4

I think the convention is just to remember which is which. I can see how your example may be confusing. I will give you two strategies for making it easier to distinguish which is which: Name your variables consistently and intuitively! Your example is en excellent illustration of a poor choice of variable names. Since $f$ and $g$ are functions, $h$ is a ...


1

A good resource for all things Sobolev-space related is Sobolev Spaces by R. A. Adams and J. J. F. Fournier, $2^\mathrm{nd}$ edition. Page $60$ there provides the definition that you're looking for: $$H^m_q = H^{m,q}(\Omega) \equiv \mbox{the completion of } \{u\in C^m(\Omega) \mid \|u\|_{m,q} \lt \infty \} $$ where the completion is with respect to the ...


0

There is no single correct notation. Often images are defined as a function on a discrete domain $D \in \mathbb{Z}^2$. But when talking about binary images as sets, only the true (foreground) pixels are considered part of the set. So the cardinality of the binary image set is the number of true (foreground) pixels. This explains the Dice score definition.


0

You mentioned in a comment that this came up in an algorithmic context. In programming terms, the general expression for this is reduce(operation, iterable) (of course, this implies that you're dealing with an associative binary operator; reduce(mean, iterable) isn't going to get the mean of the iterable), e.g. reduce(or, (f(_) for _ in range(k))). There's ...


0

This is the inverse limit, also known as projective limit.


1

The blue path is the boundary of $S$, denoted $\partial S$. We cannot define an inverse operator $\partial^{-1}$ to apply to this boundary so as to recover $S$, because $S$'s complement $S^\complement$ has the same boundary, i.e. $\partial S=\partial S^\complement$. However, you can disambiguate which set with the given boundary is intended. An important ...


1

AFAIK there is no standard notation for this. Best to say it in words.


2

We tend to introduce $\log(x) = \log_{10}(x)$ because before you know anything about logarithms it's most convenient to think about things in terms of base $10$. Once you learn enough about logs, you know that base $e$ is really the most convenient to work with, but at that point you've probably been introduced to the notation $\ln(x) = \log_{e}(x)$. For ...


1

In pure mathematics, we hardly ever need to use $\log_{10}$. It's true that using $\ln$ would probably be more clear, but we tend to read out "$\ln$" as "log" anyway (out loud), so there is an argument to be made to just use $\log$ since it's the most natural notation which reflects how we communicate.


0

It really depends. Mostly in physics $\log(x)$ is assumed as base e but to be safe you should probably us $\ln(x)$. It highly depends on the context. In elementary math, $\log(x)$ is assumed as base $10$.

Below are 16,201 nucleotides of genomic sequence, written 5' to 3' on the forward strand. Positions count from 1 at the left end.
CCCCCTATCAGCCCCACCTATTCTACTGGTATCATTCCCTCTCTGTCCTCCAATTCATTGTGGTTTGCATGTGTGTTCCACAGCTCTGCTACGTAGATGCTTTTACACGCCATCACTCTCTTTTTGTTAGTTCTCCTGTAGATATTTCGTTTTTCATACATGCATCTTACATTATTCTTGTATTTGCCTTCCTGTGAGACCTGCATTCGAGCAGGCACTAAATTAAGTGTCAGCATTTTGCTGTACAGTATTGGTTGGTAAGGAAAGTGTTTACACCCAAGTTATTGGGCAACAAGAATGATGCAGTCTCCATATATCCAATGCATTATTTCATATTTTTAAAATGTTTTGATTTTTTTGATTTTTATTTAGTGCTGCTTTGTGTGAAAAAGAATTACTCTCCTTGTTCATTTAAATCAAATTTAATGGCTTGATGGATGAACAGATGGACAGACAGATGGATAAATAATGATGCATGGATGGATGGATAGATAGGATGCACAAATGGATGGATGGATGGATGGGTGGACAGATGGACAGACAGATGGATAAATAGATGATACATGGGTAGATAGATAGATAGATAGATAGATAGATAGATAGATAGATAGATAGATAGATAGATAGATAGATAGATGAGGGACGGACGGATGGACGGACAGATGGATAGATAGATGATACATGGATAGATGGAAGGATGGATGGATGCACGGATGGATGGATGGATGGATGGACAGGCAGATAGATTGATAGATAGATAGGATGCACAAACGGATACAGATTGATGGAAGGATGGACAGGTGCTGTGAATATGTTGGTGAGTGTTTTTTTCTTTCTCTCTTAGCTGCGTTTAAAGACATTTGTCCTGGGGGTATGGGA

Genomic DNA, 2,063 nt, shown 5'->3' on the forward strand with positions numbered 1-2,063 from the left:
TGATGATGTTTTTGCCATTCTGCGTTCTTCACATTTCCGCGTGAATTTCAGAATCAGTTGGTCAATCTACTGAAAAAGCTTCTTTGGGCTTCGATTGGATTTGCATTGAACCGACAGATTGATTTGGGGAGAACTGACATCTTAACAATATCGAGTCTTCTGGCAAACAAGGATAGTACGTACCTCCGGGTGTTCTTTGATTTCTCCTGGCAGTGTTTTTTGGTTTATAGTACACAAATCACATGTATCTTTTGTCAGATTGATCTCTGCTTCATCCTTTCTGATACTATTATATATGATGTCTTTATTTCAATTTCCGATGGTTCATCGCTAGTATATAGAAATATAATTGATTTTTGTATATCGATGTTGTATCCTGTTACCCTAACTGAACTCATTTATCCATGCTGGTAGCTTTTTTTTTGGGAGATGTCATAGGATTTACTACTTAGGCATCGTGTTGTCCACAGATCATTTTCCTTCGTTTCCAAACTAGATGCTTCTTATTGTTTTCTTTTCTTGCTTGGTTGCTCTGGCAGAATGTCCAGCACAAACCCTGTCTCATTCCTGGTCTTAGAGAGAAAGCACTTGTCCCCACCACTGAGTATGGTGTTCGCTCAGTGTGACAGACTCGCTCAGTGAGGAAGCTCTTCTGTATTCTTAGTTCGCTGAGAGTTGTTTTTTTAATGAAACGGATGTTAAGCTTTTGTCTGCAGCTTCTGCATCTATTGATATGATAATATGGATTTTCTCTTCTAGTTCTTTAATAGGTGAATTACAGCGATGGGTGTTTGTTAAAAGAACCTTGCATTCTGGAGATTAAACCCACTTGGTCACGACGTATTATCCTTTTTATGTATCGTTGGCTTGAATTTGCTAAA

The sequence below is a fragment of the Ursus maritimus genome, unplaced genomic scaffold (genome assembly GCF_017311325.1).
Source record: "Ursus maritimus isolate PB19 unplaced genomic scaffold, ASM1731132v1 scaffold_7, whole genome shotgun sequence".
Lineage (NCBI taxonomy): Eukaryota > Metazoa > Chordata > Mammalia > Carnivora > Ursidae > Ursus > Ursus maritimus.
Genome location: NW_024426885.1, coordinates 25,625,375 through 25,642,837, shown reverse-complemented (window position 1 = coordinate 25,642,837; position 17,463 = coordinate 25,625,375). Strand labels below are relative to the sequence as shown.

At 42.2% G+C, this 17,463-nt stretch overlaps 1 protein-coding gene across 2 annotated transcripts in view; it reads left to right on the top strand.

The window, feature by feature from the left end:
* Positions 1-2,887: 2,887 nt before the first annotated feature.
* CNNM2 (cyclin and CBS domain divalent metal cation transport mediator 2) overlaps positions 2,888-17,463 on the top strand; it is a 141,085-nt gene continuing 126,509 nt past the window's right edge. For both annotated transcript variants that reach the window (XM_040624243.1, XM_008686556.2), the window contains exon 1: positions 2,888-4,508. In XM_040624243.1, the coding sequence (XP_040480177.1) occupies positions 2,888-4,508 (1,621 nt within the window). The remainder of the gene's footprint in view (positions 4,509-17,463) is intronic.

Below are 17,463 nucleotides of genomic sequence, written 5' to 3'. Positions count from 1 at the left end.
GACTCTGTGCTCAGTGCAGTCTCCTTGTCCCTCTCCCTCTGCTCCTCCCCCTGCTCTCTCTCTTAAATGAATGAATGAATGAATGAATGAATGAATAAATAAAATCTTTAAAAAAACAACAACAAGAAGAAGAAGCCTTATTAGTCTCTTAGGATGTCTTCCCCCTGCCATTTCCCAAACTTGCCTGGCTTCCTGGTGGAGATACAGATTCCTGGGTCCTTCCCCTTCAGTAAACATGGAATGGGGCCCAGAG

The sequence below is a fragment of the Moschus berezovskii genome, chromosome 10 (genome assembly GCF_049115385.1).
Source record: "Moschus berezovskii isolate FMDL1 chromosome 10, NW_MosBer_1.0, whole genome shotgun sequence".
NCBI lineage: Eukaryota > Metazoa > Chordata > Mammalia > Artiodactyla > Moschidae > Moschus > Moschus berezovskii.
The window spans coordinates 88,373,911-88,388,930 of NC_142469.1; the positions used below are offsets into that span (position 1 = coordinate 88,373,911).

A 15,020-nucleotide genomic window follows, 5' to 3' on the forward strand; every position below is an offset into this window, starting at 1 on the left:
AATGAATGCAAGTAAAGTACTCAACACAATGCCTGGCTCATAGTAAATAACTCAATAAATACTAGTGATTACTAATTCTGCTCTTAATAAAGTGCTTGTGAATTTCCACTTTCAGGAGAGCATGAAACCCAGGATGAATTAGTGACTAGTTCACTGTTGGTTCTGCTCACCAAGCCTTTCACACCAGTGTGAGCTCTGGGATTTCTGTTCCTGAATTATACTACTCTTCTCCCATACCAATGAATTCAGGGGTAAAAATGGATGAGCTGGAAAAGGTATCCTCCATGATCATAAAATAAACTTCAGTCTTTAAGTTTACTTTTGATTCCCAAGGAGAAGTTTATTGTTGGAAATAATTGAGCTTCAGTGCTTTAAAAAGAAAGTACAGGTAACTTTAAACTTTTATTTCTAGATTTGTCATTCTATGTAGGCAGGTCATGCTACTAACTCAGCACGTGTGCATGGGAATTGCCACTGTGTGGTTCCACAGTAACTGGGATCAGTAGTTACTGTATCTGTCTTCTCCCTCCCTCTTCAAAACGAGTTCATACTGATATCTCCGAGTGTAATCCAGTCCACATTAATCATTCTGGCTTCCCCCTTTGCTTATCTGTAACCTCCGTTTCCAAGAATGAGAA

1

It means composition, for Instance $g(x)=x^2$ and $f(x)=-1/x$. So $g(f(x)) = (-1/x)^2 = \frac{1}{x^2}$ and $f(g(x))= \frac{-1}{x^2}$


0

Tuples (in general points in $R^n$) are points in space. Vectors have a length and direction. A one to one correspondence between vectors and points in space can be made by fixing the tail of a vector to the origin and the head of the vector at that point in space. Note that vectors themselves are free floating - allowing addition, etc.


2

Guide: The $4$ cases are $1 \in B$, $0 \in B$. $1 \in B$, $0 \notin B$. $1 \notin B$, $0 \in B$. $1 \notin B$, $0 \notin B$. Evaluate the set for each case. It is possible that $B$ contain elements other than $0$ and $1$, of which these elements will be ignored in this particular computation. For example $f^{-1}(\{0,1,2\})=f^{-1}(\{0,1\})$ for our $f$. $$f^...


1

The thing to keep in mind is that partial differentials, as they are commonly notated, are not distinct. That is, $\partial \phi$ can refer to any number of values. This is an unfortunate development in the history of mathematics. One way (but not the only way!) to do it is to notate on the differential which other variables were free (i.e., independent) ...


2

Interestingly, you can quite easily use a statement like $$(\forall i\in I)(\exists a_i\in A_i)$$ to get repeated "there exist" statements and similarly you could use $$(\forall i\in I)(\forall a_i \in A_i)$$ to get repeated "for all" statements. You would just need to define the set $I$ and the sets $A_i$. Note that each $a_i$ is not ...


9

Use \bigvee and \bigwedge , $$ \bigvee_{i=1}^{100} X_i $$ and $$ \bigwedge_{i \in I} X_i \text{,} $$ respectively. See also What is the meaning of $\bigvee$ (bigvee) operator Be aware that these are also used for meets and joins (lattice theory). Depending on your context, it could be a good idea to explicitly introduce this notation.


3

If you plan on specifying the parameter $a$, it might be best to choose beforehand a notation that reflects that intention. For example, either of the notational choices $y(x,a)=3x^2+ax+b$ or $y_a(x)=3x^2+ax+b$ makes it easy to show what you want to show. (And similar notational choices can be used for $b$, with or without $a$.)


0